The gift of the Holy Spirit, the gift we celebrate today, the gift for which we pray today, the gift we know we can receive today, is a gift that binds together. The Holy Spirit is the third person of God the Holy Trinity: as St Augustine says, the love that binds together the loving Father and the beloved Son. The Holy Spirit is the power of God in creation, brooding over the face of the waters, drawing order out of the chaos. The Holy Spirit is the power of God at work in his world, reconciling difference, urging peace, drawing into unity. The Holy Spirit is the power of God in each of us, informing our conscience, refreshing and developing our gifts, drawing us close to the love and power and beauty of God himself.
Binding together, drawing into unity, healing division, reconciling the seemingly irreconcilable: that is the work of God the Holy Spirit. This has important implications for the Church. Debates within the Anglican Communion, which have threatened to tear the Church apart and to divide us one from another, need to be seen in the light of the work of God to bind together. Those with strongly held opinions, whether they come from one side of the debates about human sexuality or the ordination of women or from the other, claim that they cannot stand by and ignore the truth of the matter, as they see it. The issues they seek to uphold are of such great importance, they say, pertaining so strongly to the heart of the Gospel, that they will leave the Church and form a breakaway Church rather than compromise the truth. They must divide the Church for truth’s sake. They are wrong. Truth and unity are not alternative paths people can choose to follow. The call to be united, to be reconciled, to be bound together one with another is at the very heart of the truth, since it is the very nature and the work of God the Holy Spirit.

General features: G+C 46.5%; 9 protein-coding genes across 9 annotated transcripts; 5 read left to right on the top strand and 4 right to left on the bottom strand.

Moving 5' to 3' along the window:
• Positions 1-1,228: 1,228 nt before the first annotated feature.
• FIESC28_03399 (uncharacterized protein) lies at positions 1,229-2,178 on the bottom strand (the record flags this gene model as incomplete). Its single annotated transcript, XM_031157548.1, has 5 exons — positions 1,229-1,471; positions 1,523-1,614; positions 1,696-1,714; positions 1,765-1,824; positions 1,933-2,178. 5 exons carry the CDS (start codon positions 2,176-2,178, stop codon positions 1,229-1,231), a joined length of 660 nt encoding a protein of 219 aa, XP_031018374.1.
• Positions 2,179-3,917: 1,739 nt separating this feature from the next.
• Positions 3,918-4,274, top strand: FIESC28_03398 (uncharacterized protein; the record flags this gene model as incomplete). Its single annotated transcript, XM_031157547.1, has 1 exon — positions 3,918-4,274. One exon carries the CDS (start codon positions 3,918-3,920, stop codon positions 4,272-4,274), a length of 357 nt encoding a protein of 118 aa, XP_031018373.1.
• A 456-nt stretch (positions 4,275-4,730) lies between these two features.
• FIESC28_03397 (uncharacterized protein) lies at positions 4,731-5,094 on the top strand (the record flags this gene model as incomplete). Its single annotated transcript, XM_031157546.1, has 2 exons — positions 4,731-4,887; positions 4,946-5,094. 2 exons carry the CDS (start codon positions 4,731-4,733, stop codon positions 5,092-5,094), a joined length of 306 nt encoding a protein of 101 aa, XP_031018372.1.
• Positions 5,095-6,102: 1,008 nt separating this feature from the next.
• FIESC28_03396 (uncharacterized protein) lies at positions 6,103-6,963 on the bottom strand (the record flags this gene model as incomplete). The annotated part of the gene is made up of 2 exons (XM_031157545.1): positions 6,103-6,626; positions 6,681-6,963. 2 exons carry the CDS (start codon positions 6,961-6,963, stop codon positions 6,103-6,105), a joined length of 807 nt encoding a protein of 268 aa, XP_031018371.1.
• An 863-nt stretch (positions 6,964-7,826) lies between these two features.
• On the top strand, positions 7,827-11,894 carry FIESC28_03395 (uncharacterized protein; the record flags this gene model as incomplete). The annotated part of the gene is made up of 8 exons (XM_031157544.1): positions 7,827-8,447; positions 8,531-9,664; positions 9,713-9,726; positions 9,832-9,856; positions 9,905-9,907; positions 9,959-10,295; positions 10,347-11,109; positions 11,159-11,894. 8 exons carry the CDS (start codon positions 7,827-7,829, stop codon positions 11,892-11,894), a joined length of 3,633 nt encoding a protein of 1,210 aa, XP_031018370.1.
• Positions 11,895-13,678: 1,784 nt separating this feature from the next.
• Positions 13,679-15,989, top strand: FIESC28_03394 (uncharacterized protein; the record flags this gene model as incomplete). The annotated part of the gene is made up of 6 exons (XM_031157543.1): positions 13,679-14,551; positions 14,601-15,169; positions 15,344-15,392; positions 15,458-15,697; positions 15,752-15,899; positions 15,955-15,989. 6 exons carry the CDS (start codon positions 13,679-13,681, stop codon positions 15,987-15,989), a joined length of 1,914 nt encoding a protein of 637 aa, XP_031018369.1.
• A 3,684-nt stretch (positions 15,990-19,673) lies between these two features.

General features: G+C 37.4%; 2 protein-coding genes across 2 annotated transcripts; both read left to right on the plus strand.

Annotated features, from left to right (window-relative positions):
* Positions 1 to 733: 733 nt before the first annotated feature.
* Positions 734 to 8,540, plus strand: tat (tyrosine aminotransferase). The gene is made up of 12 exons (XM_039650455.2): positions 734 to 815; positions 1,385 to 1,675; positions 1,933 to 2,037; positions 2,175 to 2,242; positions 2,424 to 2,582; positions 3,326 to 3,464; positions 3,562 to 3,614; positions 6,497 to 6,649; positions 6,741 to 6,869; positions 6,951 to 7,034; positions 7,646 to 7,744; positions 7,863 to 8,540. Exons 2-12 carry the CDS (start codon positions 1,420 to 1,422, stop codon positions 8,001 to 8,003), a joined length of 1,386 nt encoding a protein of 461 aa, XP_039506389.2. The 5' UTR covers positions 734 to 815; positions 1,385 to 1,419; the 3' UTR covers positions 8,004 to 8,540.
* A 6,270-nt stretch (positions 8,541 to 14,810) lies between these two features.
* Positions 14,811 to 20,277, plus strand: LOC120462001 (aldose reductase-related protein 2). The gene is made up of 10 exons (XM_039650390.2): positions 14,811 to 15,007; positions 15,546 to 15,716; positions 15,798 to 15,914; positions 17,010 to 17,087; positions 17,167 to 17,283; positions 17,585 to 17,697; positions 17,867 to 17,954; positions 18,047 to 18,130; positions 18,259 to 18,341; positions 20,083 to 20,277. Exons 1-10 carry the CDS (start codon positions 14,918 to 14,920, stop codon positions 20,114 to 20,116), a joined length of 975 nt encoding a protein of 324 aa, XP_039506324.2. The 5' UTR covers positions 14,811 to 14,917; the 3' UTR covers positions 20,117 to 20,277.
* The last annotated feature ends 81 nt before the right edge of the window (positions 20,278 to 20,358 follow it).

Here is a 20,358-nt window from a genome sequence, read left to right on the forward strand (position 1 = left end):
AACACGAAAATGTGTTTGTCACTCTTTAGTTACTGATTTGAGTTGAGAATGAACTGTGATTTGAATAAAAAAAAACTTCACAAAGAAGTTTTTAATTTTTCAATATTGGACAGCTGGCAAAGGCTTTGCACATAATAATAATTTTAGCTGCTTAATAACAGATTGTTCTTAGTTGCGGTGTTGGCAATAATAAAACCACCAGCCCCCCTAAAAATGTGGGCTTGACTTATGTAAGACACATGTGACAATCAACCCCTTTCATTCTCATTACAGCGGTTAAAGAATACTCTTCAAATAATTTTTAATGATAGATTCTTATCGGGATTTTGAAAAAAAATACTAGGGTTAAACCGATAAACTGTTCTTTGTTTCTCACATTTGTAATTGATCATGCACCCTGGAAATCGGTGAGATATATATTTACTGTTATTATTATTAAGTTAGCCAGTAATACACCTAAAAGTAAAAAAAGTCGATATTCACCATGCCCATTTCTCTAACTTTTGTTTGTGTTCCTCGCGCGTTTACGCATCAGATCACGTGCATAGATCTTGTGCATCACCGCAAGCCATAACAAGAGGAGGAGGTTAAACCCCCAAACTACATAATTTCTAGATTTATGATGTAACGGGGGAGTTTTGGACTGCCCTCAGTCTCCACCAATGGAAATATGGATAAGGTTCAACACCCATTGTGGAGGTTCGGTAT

There is in fact much here to celebrate. Relations between Roman Catholics and Anglicans hold steady and show signs of real personal warmth. The Archbishop of Canterbury quietly visited the Pope again last week. Plans are being laid for a new commission to ponder our remaining differences. On a local level, good relations with Westminster Cathedral were marked nine days ago by a joint service there, matching our annual joint service here in Edwardtide. The forthcoming ten-yearly Lambeth Conference of the whole Anglican Communion, will, against some dire predictions, this year bring together most of the bishops. Our prayer is that it will draw the bishops into greater unity one with another. Then they will be faithful to their calling to discern the work of God and co-operate with it.